TTG-type plutonic rocks formed in a modern arc batholith by hydrous fractionation in the lower arc crust
We present the geochemistry and intrusion pressures of granitoids from the Kohistan batholith, which represents, together with the intruded volcanic and sedimentary units, the middle and upper arc crust of the Kohistan paleo-island arc. Based on Al-in-hornblende barometry, the batholith records intrusion pressures from ~0.2 GPa in the north (where the volcano-sedimentary cover is intruded) to max. ~0.9 GPa in the southeast. The Al-in-hornblende barometry demonstrates that the Kohistan batholith represents a complete cross section across an arc batholith, reaching from the top at ~8–9 km depth (north) to its bottom at 25–35 km (south-central to southeast). Despite the complete outcropping and accessibility of the entire batholith, there is no observable compositional stratification across the batholith. The geochemical characteristics of the granitoids define three groups. Group 1 is characterized by strongly enriched incompatible elements and unfractionated middle rare earth elements (MREE)/heavy rare earth element patterns (HREE); Group 2 has enriched incompatible element concentrations similar to Group 1 but strongly fractionated MREE/HREE. Group 3 is characterized by only a limited incompatible element enrichment and unfractionated MREE/HREE. The origin of the different groups can be modeled through a relatively hydrous (Group 1 and 2) and of a less hydrous (Group 3) fractional crystallization line from a primitive basaltic parent at different pressures. Appropriate mafic/ultramafic cumulates that explain the chemical characteristics of each group are preserved at the base of the arc. The Kohistan batholith strengthens the conclusion that hydrous fractionation is the most important mechanism to form volumetrically significant amounts of granitoids in arcs. The Kohistan Group 2 granitoids have essentially identical trace element characteristics as Archean tonalite–trondhjemite–granodiorite (TTG) suites. Based on these observations, it is most likely that similar to the Group 2 rocks in the Kohistan arc, TTG gneisses were to a large part formed by hydrous high-pressure differentiation of primitive arc magmas in subduction zones.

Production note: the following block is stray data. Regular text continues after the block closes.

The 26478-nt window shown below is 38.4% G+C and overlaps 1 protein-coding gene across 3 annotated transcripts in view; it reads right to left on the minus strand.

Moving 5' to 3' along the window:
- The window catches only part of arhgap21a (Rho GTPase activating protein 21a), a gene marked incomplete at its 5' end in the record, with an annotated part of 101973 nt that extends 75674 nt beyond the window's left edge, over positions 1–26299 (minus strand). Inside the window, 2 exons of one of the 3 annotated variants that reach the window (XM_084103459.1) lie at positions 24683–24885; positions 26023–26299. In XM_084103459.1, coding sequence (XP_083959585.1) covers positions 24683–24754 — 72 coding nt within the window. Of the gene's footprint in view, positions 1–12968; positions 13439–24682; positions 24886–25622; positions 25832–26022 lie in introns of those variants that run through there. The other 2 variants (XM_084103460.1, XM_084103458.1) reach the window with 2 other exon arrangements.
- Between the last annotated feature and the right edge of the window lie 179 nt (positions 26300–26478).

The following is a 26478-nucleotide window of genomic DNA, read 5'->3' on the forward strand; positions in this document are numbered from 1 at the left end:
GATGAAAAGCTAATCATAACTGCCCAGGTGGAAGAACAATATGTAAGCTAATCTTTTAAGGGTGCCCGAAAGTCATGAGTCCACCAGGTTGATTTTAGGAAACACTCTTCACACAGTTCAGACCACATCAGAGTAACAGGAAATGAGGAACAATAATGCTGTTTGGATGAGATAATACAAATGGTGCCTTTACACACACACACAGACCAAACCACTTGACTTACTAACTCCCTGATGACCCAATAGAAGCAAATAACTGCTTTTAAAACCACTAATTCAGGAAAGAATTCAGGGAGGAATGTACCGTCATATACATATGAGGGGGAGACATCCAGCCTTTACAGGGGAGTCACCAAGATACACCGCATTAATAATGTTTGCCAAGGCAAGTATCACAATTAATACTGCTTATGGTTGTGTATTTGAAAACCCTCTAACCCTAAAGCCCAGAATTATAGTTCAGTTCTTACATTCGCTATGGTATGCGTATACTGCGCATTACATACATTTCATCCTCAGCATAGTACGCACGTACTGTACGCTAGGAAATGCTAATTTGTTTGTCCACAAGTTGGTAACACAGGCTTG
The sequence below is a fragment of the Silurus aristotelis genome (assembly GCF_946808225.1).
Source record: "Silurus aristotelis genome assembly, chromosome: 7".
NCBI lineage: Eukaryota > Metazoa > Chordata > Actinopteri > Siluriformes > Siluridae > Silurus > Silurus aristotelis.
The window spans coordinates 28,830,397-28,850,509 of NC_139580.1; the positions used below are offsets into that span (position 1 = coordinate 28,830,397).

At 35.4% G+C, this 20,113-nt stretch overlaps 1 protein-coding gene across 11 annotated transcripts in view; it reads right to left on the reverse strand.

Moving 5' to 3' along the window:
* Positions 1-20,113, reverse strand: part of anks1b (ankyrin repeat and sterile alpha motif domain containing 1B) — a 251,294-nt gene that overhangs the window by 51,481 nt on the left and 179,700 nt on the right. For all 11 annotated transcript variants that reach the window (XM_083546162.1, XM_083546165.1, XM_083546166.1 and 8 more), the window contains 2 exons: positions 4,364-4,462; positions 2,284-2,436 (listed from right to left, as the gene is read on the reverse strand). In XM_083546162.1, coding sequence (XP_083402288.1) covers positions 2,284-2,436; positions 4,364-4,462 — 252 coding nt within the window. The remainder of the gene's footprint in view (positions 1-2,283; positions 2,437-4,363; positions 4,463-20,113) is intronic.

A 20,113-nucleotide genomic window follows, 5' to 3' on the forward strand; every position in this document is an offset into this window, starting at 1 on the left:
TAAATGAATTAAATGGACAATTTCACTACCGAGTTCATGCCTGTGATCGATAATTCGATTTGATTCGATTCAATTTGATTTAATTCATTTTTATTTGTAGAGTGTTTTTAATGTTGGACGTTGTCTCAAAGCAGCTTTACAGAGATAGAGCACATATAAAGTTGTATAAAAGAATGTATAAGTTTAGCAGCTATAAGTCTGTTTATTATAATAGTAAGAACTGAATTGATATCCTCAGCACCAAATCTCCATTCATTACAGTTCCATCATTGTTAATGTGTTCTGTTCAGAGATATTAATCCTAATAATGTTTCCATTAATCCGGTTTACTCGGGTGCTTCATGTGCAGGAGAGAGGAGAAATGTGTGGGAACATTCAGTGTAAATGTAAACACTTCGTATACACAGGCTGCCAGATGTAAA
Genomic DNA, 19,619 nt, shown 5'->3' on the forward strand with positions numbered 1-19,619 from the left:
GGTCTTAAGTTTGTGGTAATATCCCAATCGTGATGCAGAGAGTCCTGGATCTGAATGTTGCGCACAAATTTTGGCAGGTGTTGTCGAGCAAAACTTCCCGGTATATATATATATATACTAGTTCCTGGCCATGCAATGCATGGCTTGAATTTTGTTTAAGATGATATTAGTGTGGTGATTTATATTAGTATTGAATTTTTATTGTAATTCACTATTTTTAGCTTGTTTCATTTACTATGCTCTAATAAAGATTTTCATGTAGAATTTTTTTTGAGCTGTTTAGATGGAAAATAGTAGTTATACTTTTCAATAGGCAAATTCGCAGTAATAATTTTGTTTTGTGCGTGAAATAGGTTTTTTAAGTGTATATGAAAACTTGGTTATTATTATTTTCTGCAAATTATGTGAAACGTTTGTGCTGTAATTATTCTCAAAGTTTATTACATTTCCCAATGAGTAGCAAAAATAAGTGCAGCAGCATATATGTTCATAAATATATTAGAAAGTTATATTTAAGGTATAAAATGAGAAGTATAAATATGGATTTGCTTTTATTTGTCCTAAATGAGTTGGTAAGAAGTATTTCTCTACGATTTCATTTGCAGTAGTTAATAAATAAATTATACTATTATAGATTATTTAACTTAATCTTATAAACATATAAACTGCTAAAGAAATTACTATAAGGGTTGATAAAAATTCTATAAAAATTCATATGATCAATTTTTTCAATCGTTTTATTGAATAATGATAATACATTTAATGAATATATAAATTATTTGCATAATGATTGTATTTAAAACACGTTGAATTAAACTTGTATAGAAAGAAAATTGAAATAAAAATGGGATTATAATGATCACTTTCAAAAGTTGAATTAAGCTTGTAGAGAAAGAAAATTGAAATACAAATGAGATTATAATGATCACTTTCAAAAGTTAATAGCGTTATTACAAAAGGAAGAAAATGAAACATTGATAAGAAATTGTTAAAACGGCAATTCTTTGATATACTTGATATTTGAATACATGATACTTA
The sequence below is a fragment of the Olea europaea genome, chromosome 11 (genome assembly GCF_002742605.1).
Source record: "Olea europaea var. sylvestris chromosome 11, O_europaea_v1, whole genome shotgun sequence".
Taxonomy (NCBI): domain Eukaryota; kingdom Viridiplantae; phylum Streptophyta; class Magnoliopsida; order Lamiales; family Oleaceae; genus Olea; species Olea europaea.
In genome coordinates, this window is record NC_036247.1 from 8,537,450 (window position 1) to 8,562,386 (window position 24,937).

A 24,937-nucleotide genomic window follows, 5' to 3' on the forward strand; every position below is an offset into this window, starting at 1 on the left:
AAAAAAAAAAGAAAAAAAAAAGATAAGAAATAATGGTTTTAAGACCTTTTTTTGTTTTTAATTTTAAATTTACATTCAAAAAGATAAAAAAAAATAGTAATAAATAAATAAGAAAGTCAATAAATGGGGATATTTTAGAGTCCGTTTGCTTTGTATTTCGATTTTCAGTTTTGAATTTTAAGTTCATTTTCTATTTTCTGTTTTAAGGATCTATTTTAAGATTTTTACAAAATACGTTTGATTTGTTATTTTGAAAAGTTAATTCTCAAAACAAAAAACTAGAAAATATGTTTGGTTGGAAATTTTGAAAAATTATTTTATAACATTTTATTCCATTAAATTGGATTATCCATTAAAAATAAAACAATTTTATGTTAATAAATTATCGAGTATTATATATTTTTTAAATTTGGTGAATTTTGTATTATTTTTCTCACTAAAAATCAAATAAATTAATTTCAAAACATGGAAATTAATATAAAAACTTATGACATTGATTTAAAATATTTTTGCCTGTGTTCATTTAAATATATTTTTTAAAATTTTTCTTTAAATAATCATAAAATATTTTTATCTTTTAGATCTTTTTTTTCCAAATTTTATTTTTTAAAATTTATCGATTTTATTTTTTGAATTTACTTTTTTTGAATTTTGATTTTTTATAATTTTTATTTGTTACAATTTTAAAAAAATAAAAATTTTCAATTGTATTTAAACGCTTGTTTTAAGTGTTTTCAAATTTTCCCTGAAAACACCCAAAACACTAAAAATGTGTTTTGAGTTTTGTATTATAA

Jagoutz, O., Schmidt, M.W., Enggist, A. et al. TTG-type plutonic rocks formed in a modern arc batholith by hydrous fractionation in the lower arc crust. Contrib Mineral Petrol 166, 1099–1118 (2013). https://doi.org/10.1007/s00410-013-0911-4
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